Worli demolition: Builder body seeks amicable solution
Gundecha appealed to both the residents and the BMC to explore all options, including a review petition in the Supreme Court and giving some more time for the residents to find a way out of the crisis. <br /><br /> <br /><br />
Extending support to the residents of the Campa Cola Compound in Worli, realtors body MCHI CREDAI today called for an amicable solution for the 200-plus residents who are making last-ditch attempts to get their flats regularised and prevent BMC's massive demolition drive on Thursday. The civic body has delayed it by three days citing a public holiday and lack of police protection.
"It is unfortunate that over 1,000 people will be rendered homeless," said Paras Gundecha, president of MCHI CREDAI.
Gundecha appealed to both the residents and the BMC to explore all options, including a review petition in the Supreme Court and giving some more time for the residents to find a way out of the crisis.
"BMC should not show any undue haste in demolishing the flats where people have been living for 25 years," he said.
Pointing out that the authorities are regularising the unauthorised structures in Thane district and other places, Gundecha appealed to the government to sympathetically consider the plight of Campa Cola residents. "Even Campa Cola compound flats can be regularised with payment of penalties," he said.
However, the Bombay High Court on Monday refused to grant an interim relief to to the legal occupants of the buildings who wanted a detailed programme from the BMC on how they would carry out the demolition and whether it would affect their houses.
The occupants of the legal flats in two societies, BY apartments and Mid-Town apartments, had argued that the water tank, lifts and electricity boxes are on the top floors and the BMC cannot just demolish the structure without causing them inconvenience. However, the civic body has repeatedly argued that the demolition will be carried out only in a phased manner to ensure minimal inconvenience to the existing residents.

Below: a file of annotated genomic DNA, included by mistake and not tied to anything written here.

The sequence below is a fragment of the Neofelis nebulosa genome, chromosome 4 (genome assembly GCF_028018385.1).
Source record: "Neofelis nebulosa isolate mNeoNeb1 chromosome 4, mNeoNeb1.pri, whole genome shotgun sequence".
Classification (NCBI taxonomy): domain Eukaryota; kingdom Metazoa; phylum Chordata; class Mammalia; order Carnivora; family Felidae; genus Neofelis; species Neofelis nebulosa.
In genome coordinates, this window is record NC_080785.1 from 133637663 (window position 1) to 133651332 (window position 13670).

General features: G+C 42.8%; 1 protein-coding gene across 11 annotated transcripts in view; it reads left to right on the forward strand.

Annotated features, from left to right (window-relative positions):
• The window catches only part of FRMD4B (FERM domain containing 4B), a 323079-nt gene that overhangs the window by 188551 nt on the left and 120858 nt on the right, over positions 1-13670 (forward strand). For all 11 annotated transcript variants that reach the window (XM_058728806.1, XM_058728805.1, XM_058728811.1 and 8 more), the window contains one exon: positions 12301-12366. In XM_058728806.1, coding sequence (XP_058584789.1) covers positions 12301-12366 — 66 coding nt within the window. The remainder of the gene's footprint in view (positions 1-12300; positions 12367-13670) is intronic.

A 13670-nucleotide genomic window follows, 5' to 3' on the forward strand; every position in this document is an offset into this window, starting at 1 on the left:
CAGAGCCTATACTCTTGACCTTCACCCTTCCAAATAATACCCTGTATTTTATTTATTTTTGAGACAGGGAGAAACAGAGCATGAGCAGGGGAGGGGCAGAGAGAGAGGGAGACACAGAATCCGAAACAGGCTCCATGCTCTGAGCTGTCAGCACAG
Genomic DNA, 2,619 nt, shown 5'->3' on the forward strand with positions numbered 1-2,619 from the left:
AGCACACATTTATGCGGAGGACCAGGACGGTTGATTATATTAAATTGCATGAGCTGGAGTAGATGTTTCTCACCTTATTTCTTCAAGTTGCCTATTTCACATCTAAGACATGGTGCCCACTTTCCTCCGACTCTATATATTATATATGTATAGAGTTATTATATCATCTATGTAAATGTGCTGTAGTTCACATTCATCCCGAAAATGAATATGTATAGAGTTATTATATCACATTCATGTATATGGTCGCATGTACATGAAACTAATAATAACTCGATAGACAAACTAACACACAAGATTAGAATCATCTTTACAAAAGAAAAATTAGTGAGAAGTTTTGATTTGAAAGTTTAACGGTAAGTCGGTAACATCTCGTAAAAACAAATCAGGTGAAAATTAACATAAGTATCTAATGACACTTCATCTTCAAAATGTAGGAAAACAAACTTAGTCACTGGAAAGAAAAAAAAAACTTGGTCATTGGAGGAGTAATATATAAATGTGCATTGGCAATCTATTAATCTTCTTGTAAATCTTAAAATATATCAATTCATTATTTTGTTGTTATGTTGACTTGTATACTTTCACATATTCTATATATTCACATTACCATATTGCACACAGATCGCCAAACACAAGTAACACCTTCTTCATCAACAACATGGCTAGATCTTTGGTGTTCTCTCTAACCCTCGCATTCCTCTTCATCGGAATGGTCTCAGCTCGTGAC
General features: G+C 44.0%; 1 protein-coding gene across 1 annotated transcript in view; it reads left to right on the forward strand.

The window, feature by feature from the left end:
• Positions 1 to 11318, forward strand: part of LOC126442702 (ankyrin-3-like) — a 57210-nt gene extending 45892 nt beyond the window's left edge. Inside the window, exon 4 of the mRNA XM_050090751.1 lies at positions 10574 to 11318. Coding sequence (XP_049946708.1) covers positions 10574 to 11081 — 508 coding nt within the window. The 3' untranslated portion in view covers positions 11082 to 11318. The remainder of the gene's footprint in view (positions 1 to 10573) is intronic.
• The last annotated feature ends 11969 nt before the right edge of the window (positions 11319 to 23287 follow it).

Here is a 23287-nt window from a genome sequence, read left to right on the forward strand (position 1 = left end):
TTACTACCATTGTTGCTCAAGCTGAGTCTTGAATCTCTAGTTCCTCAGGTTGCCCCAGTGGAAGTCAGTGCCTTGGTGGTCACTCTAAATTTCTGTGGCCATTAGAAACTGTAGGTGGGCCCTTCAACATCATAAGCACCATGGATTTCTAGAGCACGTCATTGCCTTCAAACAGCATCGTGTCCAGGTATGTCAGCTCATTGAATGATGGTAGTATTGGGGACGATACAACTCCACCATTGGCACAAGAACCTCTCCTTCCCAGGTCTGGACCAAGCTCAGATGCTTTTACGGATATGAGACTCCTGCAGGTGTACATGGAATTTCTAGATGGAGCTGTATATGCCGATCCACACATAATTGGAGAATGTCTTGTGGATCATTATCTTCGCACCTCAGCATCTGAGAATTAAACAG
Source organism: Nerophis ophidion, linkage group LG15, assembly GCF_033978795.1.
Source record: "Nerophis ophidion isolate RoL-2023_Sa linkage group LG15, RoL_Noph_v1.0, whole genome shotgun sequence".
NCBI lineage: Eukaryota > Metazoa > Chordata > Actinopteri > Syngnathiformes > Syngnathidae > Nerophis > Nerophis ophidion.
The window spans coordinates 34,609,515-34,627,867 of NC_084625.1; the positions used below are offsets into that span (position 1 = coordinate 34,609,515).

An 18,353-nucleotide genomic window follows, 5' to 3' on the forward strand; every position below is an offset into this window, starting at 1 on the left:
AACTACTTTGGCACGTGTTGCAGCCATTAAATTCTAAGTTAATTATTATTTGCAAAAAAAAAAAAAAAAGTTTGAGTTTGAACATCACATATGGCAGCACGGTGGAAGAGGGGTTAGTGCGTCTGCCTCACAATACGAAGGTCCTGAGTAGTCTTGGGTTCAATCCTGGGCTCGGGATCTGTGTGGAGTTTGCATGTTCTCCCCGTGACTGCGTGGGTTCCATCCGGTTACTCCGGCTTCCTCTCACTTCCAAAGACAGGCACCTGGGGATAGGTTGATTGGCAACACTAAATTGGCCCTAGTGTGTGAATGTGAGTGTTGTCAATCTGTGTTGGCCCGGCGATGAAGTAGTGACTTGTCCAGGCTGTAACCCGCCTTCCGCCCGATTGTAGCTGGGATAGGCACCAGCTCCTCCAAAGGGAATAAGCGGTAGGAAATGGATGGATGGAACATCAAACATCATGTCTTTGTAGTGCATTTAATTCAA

In the wake of the Mumbra building collapse, BMC is keen to make an example of the illegal flats in the high-rises in Worli.
"We will not tolerate such unauthorised structures. We want to send a clear signal," commissioner Sitaram Kunte was quoted as saying by the Indian Express.
The high court refused to regularlise their buildings on the grounds that they had already filed a review petition in the Supreme Court. "At this stage, no case is made for the grant of any relief," the court said, dismissing petitions.
The six buildings in the Campa Cola Compound -Esha Ekta, Patel, Orchid, BY, Midtown, and Shubh Apartments- have been in the limelight ever since the Supreme Court ruled on February 27 that their upper floors should be demolished as the violations could not be regularised. These buildings, which were meant to only be five-florey structures, were constructed in the 1980s by four developers on a plot that used to house Pure Drinks, the manufacturers of Campa Cola cold drinks. However, the developers flouted FSI rules and added several more floors to each of the buildings.
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